Inaugural Hong Kong Premier League receives HK$1.2 million cash boost
The new season kicks off with a new sponsor as HK$1.2 million will be up for grabs for its nine teams - four times the amount last season
The inaugural Hong Kong Premier League will put a hefty HK$1.2 million in prize money up for grabs for its nine teams, with the champions taking home almost half a million dollars, it was announced yesterday.
The figure is four times more than that on offer last season in the final edition of the First Division, where champions Kitchee collected the winning purse of HK$300,000. No other teams received any cash award.
In the new league, all teams get to share in the pot, with the champions receiving HK$480,000 and HK$216,000 for the runners-up. Even the team finishing last can earn HK$24,000.
The new league has also secured a title sponsor in BOCG Life, a subsidiary of a prominent bank. The Hong Kong Football Association has signed a one-year contract with the company, but terms were not disclosed.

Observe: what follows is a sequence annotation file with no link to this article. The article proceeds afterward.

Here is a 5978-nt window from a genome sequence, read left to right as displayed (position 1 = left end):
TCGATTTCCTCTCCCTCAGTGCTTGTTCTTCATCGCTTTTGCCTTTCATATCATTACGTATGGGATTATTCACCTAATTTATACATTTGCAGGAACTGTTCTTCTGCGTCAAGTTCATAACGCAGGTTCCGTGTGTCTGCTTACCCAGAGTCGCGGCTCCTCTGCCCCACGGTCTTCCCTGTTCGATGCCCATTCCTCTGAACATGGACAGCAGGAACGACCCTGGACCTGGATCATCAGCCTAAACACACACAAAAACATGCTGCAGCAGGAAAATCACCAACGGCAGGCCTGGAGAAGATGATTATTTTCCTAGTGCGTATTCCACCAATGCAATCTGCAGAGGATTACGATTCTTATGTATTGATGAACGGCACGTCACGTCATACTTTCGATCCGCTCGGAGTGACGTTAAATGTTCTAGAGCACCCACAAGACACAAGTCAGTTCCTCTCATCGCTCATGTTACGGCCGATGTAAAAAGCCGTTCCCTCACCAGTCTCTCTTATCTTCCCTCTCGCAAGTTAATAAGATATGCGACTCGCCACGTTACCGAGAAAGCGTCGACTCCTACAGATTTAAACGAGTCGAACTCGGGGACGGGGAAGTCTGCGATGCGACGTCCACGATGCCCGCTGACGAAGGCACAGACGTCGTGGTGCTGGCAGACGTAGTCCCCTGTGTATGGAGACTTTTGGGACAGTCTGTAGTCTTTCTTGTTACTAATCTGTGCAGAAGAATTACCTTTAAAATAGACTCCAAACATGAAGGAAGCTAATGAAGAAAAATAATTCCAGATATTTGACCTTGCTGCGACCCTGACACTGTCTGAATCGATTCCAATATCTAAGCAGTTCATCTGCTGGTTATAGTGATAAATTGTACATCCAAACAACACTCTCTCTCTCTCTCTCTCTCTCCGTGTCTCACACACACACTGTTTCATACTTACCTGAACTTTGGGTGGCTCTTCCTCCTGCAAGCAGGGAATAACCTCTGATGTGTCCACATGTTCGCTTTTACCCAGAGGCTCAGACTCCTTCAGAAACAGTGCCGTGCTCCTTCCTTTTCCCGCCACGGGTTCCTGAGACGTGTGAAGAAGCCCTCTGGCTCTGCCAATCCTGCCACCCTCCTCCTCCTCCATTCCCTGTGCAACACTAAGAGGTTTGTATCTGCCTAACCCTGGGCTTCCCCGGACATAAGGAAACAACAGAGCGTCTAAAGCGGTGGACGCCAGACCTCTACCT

A solidarity fund with HK$500,000 will also be set up to help clubs that need additional financial support.
Kicking off with the match between Kitchee and Wofoo Tai Po on September 12, the Premier League, a major component of the government's Phoenix Project, is an important milestone in the development of Hong Kong soccer, says HKFA chief executive Mark Sutcliffe.
"The rationale for the new league is to raise the standard of local soccer, to create more excitement and to get more people watching," said Sutcliffe. "We are delighted BOCG Life has become our partner in this exciting venture."
To protect the integrity of the game from match-fixing, a top international sports watchdog has been appointed to monitor all matches, while all players will be asked to sign a code of ethics. Education programmes on illegal betting and doping will also be given to the players.
The inauguration of the new league coincides with celebrations of the 100th anniversary of the HKFA and chairman Brian Leung Hung-tak appealed for more support from the clubs and the fans.
"All these new measures will contribute to the betterment of Hong Kong soccer and we look forward to more progress in future with continued support from all parties involved," he said.
"Soccer has been in Hong Kong for a very long period and the introduction of the new league will put us on the right track."
New South China convenor Wallace Cheung Kwong-yung noted that the prize money was minimal compared with his club's season budget of HK$20 million, but said "we hope this is just the beginning and if more people are attracted to the games, it can have a snowball effect."